Garcia takes power facing Peru poverty “time bomb”
By Robin Emmott
PUNO, Peru (Reuters) – President-elect Alan Garcia takes
office on Friday warning Peru is a “time bomb” that could
explode into crippling protests if his government cannot
combine its pro-business agenda with cutting chronic poverty.
Garcia, who is anxious to make amends for his disastrous
first term in 1985-1990 that sparked economic collapse, faces
the huge challenge of delivering the benefits of Peru’s
unprecedented economic growth since 2002, while keeping
international bondholders happy with a careful fiscal policy.
Poor Peruvians make up half the country’s 27 million
population, especially in the southern Andes bordering Bolivia,
and most did not vote for Garcia. They are impatient for jobs,
access to clean drinking water and schools and hospitals.
“We’ll give Garcia six months to show some results. If
nothing’s happened, we’ll start the protests,” said Luis
Vilcapaza, who represents some 100,000 farmers in Peru’s
southern Andes province of Puno.
Investors are keen to avoid the kind of political
instability that almost toppled outgoing President Alejandro
Toledo in 2004 and take advantage of Peru’s oil, gas and
mineral wealth. Peru is the world’s No. 3 copper-producing
nation and aims to export natural gas to Mexico from 2010.
Garcia’s presidential win in June was by a slim margin,
giving him a weak mandate in a fractured congress.
His left-leaning American Popular Revolutionary Alliance
party, known as APRA, is in the minority, while the party of
losing presidential candidate Ollanta Humala has promised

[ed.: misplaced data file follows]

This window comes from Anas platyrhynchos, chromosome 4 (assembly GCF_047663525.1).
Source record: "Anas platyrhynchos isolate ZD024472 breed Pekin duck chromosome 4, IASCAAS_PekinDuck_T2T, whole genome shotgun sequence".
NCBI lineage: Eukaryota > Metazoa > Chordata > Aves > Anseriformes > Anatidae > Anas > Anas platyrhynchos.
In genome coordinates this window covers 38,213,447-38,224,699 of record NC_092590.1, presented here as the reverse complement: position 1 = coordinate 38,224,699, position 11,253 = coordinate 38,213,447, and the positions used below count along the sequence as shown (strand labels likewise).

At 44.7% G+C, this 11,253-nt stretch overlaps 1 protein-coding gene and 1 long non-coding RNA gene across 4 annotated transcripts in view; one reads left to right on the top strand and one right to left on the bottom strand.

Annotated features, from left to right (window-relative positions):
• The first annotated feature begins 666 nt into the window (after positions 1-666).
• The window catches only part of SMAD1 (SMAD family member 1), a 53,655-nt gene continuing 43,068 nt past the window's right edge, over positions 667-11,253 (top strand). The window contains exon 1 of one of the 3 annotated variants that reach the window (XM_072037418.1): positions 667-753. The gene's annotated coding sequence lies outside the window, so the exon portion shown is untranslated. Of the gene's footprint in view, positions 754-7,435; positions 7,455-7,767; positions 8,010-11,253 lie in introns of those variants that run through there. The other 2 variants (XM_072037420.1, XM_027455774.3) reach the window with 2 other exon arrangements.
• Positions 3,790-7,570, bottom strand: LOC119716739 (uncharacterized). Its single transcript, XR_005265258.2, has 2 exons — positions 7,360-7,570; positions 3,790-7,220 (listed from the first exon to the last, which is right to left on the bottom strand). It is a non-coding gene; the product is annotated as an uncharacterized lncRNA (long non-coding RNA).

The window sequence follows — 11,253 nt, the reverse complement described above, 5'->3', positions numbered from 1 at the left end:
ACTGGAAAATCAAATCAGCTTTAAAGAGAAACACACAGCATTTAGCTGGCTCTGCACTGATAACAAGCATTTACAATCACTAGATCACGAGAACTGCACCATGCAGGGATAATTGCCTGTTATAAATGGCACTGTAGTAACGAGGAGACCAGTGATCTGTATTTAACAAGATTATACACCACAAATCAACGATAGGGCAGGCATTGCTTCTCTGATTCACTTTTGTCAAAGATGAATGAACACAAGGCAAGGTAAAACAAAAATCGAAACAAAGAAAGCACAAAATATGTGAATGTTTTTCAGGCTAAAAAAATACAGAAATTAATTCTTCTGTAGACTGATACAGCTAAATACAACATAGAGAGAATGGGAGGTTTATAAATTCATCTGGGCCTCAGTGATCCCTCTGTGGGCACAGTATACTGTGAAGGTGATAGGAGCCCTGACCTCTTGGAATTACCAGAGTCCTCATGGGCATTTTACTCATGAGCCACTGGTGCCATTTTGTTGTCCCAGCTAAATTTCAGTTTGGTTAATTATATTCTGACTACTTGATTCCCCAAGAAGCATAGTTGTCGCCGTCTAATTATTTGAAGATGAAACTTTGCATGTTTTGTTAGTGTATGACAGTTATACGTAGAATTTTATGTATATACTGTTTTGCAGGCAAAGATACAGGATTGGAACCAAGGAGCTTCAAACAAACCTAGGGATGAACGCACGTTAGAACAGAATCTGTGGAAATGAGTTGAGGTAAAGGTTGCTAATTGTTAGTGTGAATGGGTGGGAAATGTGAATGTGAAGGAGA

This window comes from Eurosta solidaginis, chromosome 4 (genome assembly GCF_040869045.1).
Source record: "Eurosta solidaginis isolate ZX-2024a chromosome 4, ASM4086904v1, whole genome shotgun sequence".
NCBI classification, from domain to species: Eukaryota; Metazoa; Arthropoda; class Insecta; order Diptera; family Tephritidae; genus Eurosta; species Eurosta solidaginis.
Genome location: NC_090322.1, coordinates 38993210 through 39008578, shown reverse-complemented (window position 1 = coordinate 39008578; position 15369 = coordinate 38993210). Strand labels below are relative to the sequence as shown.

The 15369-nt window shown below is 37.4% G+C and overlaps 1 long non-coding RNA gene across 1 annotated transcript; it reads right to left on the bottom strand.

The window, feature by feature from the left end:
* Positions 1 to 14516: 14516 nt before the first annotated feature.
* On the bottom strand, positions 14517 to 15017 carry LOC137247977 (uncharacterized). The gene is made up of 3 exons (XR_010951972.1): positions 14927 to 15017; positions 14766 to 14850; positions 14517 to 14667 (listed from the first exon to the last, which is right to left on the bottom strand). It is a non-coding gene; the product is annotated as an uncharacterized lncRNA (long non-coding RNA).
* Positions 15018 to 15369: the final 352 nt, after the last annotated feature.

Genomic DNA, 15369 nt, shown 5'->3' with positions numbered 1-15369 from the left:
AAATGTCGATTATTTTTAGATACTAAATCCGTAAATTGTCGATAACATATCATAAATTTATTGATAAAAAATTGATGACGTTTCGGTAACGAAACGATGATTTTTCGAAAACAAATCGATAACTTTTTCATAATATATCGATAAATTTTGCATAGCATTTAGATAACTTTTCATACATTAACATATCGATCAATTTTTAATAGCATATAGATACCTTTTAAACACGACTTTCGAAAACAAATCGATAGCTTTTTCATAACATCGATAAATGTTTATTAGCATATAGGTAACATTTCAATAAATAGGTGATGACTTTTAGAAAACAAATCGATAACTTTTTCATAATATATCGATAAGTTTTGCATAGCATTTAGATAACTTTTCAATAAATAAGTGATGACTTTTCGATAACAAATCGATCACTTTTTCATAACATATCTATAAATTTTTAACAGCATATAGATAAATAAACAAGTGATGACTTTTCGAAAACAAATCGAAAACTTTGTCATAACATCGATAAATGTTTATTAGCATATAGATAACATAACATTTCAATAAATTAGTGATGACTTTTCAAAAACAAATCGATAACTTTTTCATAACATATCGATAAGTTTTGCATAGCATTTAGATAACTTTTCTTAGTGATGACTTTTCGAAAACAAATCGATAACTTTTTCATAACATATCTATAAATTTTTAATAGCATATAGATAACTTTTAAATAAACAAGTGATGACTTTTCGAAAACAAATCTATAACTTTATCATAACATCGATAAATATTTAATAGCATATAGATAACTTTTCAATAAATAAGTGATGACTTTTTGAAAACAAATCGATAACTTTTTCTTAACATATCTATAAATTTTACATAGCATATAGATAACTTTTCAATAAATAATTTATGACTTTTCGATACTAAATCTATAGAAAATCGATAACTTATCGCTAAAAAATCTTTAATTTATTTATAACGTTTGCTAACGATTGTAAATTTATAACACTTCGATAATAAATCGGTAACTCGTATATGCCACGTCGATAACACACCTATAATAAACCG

fierce opposition from its 45 seats in congress, nine more than
“We face a time bomb because during Toledo’s term, the
economy grew to benefit only 30 percent of the population,”
Garcia said in a speech this month to residents of a shanty
town on the edge of Lima.
“We will create economic progress that will allow us to
confront these time bombs.”
Peruvians in the south say they want the kind of economic
nationalism favored by Venezuela’s anti-U.S. President Hugo
Chavez and Bolivian leader Evo Morales, not policies supported
by Wall Street such as privatization.
SOCIAL PROBLEMS LOOM
They say that is the only way to ease social ills in a
country where the gross domestic product per capita is lower
than in 1975.
About 62 percent of young Peruvians are poor, according to
a study by the U.N. Population Fund and the Peruvian health
The number of Peruvian women who die during childbirth is
one of the highest levels in Latin America. One in three women
in Peru’s jungle region become pregnant before age 20.
Malaria, tuberculosis and sexual violence against women
also are all major problems in Peru.
“Garcia urgently needs to help the young,” outgoing Health
Minister Pilar Mazetti told Reuters. “Otherwise we’ll see
frustrations boil over into protests, the formation of gangs
and the spread of sexually transmitted diseases.”
Farid Matuk, outgoing head of Peru’s National Statistics
Institute, said the solution is not in faster economic growth,
as Garcia has pledged, because the economy only needs to grow
above 3.3 percent annually to alleviate poverty.
Rather, Garcia should aim to develop the economy away from
its historic dependence on mineral exports by helping small
businesses and improving the way public funds are spent.
Peru’s mining regions will receive a record $800 million in
2006 from royalties and taxes, equivalent to slightly more than
the government’s total annual health and education budget. But
locals and miners say the money is not being properly spent.
“We need to see jobs and better schools, working
hospitals,” said 43-year-old rickshaw driver Gabriel Tipo, a
widower in Puno with five children. “If things don’t get
better, I think Humala should stage a coup and take over